II really loved this article entitled, “The Milestones That Matter Most”. One of the things this article brought up was the cultural biases we have that play into our parenting. I have long been fascinated with this subject; when my older children were tiny I read and re-read Meredith Small’s “Our Babies, Ourselves: How Biology and Culture Shape the Way We Parent”.
What is interesting to me is that, of course, different things are valued in different cultures. Our one milestone that we might feel every child needs to reach may not be the same in another culture. One of the ways we may combat bias in parenting is to consciously examine our own biases in regard to development and culture. Do we, for example, assume that babies have to sleep through the night by themselves? Do we assume that babies should be able to “self-soothe”? Do we assume that toddlers will have a “terrible two’s” period? Do we think children have to go to school to be “educated”? Do we assume that children will be “defiant”? Do we think that children should have a lot of responsibility for themselves or no responsibility? Do we assume that children should be able to self-regulate by a certain age? Do we assume teenagers will battle against their parents and be rebellious?
Some of these questions have an inferred bias that we must examine consciously and continually as we go through our own life changes. Some of the biases we enter into in parenting may change over time as we are in the ttrenches of dealing with our own children and watching other parents. Human development, growth , and change is never done for the parent or the child. It is part of being human, especially if we are trying to live in a conscious manner and we take responsibility for our own throughts and actions.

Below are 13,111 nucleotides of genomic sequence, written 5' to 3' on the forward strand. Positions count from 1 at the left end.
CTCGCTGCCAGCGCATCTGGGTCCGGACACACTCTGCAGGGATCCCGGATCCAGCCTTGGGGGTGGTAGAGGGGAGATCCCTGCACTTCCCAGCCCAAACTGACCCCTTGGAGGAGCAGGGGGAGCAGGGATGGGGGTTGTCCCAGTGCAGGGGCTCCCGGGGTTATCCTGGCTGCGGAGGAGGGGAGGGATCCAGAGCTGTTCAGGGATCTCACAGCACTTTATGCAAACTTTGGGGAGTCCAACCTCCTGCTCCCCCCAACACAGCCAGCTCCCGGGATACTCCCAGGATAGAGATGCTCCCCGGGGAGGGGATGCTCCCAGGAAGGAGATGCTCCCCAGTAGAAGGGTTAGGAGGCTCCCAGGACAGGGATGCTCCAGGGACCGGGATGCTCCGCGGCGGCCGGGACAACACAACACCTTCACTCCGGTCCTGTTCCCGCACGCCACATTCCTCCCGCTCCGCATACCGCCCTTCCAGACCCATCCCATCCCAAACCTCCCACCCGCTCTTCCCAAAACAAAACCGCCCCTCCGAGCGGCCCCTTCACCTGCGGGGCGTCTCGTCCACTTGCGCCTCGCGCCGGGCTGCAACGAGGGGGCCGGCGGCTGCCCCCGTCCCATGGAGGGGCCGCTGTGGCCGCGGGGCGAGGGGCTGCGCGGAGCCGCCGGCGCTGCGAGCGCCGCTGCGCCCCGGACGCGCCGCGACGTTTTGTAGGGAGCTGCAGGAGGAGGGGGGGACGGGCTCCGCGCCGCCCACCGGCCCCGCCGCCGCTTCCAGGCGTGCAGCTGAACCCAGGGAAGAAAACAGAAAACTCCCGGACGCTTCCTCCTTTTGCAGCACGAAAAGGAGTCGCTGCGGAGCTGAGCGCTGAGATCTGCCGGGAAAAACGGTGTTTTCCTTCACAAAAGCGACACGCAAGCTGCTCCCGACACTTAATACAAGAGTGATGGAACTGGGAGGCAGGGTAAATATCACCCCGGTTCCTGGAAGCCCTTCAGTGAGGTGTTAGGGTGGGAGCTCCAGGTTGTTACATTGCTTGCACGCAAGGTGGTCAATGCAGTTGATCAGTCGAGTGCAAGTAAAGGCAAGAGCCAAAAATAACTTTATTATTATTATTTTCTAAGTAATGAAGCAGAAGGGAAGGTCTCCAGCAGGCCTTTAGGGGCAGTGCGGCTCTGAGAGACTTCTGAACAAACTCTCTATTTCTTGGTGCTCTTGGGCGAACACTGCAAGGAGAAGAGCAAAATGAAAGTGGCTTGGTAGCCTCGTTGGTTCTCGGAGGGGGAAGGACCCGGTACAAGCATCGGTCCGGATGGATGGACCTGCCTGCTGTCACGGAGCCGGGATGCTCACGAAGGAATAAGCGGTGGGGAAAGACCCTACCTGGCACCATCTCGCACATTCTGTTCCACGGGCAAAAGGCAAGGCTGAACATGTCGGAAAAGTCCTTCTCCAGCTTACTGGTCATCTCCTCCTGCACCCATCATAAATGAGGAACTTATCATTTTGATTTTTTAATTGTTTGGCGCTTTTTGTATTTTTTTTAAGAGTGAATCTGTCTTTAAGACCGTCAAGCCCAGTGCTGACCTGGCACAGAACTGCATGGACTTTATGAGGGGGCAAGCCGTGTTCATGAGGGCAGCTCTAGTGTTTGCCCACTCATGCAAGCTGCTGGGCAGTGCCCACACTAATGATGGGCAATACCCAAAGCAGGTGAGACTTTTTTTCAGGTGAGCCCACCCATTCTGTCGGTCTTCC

IOne thing that can really assist us as parents is to have a family mission statement. In our family, we have had the same family mission statement – KIPPA (Kindness, Integrity, Patience, Positive Attitude, Adventure) – for several years now. Acronyms can make things easier to remember. The process of creating a family mission statement can help us see where our biases are, what our values are, and what we think will be a course that will sustain us through parenthood and our children into a connected, happy adulthood. Have a personal mission statement in connection with your parenting and what you want to model in life is also a great conscious step.
Things I find that can carry through many years of parenting includes connection, rresolving conflict, setting boundaries in a healthful way , and taking responsibility for one’s actions. Kindness is always a modeled value. So perhaps the milestone your child most needs to reach isn’t learning to read, or learning any other academic skill, but instead the milestones of being able to offer and accept love from other human beings, being able to assimilate into a humanity and offer goodness and kindness. Perhaps those are the best milestones a human being can reach.
Please share with me your family mission statement, or the values you have found that have carried you through many years of parenting that you try to model for your own children.
Awesome share! Lessons learned in the home by parents are indeed becoming increasingly crucial in today’s world
I’ve read about creating a family mission statement before, and it always gets lost under everything else it feels like we need to do. But you’ve reignited my desire to create one for our family. Thank you!
I am so glad, Sarah!